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9.1 Khanna’s case for contextual intelligence

Tarun Khanna has spent his career studying how business is practised in different global settings. And while he once aspired to universalism, experience has taught him otherwise:

Trying to apply management practices uniformly across geographies is a fool’s errand, much as we’d like to think otherwise.

(Khanna, 2014, p. 60)

Khanna stresses that ‘Most universal truths about management play out differently in different contexts: best practices don’t necessarily travel’. Accordingly, ‘Global companies won’t succeed in unfamiliar markets unless they adapt – or even rebuild – their operating models’ (2014, p. 61). Boundary-spanning companies – those that work across boundaries that may separate ways of working within a nation or across national borders – may have to temper their established assumptions about what ought to work with efforts to determine what does work.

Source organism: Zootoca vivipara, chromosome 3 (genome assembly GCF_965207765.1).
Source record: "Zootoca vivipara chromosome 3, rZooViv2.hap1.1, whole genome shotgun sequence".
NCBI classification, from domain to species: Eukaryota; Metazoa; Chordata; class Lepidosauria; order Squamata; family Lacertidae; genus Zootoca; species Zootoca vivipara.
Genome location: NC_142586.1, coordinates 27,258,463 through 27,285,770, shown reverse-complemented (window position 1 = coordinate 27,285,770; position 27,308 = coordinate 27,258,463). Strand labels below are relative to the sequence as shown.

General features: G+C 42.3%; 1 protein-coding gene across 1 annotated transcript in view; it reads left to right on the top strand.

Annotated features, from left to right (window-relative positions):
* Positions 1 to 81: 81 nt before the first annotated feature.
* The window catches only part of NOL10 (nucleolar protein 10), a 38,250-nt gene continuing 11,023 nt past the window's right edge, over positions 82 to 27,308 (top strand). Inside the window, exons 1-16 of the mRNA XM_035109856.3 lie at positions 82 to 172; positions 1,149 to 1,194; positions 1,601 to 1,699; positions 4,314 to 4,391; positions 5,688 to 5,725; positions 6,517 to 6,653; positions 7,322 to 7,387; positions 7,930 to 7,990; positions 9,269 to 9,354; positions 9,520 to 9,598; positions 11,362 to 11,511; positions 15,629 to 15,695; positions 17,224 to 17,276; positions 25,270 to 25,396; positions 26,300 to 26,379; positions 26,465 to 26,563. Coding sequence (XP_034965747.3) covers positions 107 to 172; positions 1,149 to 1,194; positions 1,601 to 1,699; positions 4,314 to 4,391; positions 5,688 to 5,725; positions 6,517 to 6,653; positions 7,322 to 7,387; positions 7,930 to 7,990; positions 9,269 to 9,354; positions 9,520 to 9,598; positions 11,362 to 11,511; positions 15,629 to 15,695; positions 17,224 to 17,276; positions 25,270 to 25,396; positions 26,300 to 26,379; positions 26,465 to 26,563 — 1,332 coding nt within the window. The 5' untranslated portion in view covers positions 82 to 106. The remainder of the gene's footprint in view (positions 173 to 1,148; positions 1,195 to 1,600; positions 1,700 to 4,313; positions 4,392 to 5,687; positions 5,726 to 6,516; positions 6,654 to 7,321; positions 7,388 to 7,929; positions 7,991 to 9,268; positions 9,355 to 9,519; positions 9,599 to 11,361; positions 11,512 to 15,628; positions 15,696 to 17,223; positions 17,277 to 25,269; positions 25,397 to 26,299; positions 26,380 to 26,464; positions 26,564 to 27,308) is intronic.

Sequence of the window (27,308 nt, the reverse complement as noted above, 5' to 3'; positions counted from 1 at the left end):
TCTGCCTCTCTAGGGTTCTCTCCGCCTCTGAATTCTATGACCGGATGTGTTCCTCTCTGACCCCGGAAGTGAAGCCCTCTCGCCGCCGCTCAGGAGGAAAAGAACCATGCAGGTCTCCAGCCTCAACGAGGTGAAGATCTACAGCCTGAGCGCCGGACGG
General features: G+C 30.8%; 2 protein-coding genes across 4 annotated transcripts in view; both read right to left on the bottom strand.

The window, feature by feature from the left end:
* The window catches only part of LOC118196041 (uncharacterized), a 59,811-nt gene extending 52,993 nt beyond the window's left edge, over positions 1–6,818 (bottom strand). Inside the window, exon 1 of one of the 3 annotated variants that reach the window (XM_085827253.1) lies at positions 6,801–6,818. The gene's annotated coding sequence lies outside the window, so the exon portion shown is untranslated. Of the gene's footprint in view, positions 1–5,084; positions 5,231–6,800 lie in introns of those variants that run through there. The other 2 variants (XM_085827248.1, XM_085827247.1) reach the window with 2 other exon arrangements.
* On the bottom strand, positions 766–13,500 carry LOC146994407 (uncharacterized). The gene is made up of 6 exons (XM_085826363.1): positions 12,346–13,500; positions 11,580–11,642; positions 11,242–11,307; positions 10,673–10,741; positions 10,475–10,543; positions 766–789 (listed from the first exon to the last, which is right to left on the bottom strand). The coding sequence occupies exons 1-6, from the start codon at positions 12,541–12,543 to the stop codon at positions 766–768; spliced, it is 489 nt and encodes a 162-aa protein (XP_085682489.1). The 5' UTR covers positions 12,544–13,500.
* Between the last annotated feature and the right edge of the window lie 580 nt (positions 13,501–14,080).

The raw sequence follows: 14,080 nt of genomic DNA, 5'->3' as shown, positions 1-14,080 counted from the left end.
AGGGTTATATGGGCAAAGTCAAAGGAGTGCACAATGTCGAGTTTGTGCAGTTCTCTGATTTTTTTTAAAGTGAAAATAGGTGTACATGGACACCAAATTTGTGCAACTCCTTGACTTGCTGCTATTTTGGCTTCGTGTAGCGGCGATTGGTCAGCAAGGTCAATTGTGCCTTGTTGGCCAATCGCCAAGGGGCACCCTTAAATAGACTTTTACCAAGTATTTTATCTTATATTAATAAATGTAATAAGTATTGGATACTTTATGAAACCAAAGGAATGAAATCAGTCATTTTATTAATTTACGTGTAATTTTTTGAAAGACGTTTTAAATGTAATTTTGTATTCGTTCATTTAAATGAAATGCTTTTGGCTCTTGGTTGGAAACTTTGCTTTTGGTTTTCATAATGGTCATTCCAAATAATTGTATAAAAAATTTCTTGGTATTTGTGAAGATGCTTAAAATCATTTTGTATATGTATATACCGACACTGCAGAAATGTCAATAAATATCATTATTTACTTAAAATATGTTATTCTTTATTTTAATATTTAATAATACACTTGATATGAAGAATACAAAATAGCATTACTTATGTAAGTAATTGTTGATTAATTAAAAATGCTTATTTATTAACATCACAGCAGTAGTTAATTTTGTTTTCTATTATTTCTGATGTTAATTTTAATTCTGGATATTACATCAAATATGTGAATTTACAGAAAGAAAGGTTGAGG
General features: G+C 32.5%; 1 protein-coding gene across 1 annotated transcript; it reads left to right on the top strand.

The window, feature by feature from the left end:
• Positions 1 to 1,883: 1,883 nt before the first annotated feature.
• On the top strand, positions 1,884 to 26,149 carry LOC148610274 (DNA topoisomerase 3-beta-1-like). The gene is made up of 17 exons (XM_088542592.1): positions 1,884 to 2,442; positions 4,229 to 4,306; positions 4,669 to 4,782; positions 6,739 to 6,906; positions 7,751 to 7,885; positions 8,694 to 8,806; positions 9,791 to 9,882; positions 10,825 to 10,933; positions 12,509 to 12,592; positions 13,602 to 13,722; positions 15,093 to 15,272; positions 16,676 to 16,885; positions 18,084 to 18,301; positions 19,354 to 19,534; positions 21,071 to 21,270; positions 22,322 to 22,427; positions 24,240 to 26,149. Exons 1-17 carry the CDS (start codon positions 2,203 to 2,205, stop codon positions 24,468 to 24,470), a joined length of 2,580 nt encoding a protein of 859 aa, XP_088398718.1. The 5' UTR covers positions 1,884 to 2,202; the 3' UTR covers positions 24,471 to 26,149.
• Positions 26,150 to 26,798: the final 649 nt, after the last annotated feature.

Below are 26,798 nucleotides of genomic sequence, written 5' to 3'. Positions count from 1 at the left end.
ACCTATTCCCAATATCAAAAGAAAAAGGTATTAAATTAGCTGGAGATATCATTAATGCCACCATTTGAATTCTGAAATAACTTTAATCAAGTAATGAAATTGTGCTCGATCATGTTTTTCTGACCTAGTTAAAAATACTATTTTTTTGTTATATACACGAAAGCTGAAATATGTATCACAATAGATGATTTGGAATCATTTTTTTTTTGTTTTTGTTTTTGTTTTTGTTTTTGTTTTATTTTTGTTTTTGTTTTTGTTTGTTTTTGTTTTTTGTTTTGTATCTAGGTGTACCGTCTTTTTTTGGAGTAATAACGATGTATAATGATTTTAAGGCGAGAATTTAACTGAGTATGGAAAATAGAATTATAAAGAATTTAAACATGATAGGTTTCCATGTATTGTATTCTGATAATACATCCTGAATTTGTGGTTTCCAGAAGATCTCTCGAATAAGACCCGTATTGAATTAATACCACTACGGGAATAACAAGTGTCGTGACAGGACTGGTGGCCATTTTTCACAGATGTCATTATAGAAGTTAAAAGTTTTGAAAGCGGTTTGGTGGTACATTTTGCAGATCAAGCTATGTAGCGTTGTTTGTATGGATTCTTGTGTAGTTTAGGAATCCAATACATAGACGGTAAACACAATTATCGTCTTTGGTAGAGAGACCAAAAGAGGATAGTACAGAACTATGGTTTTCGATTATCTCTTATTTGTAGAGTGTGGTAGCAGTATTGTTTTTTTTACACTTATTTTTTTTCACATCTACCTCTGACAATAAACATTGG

Khanna’s argument is that people often ‘overestimate what they know about how to succeed in other countries’ (p. 60). However, if they develop contextual intelligence, they might be better able to appreciate their limitations and what they would have to do to succeed in a different context.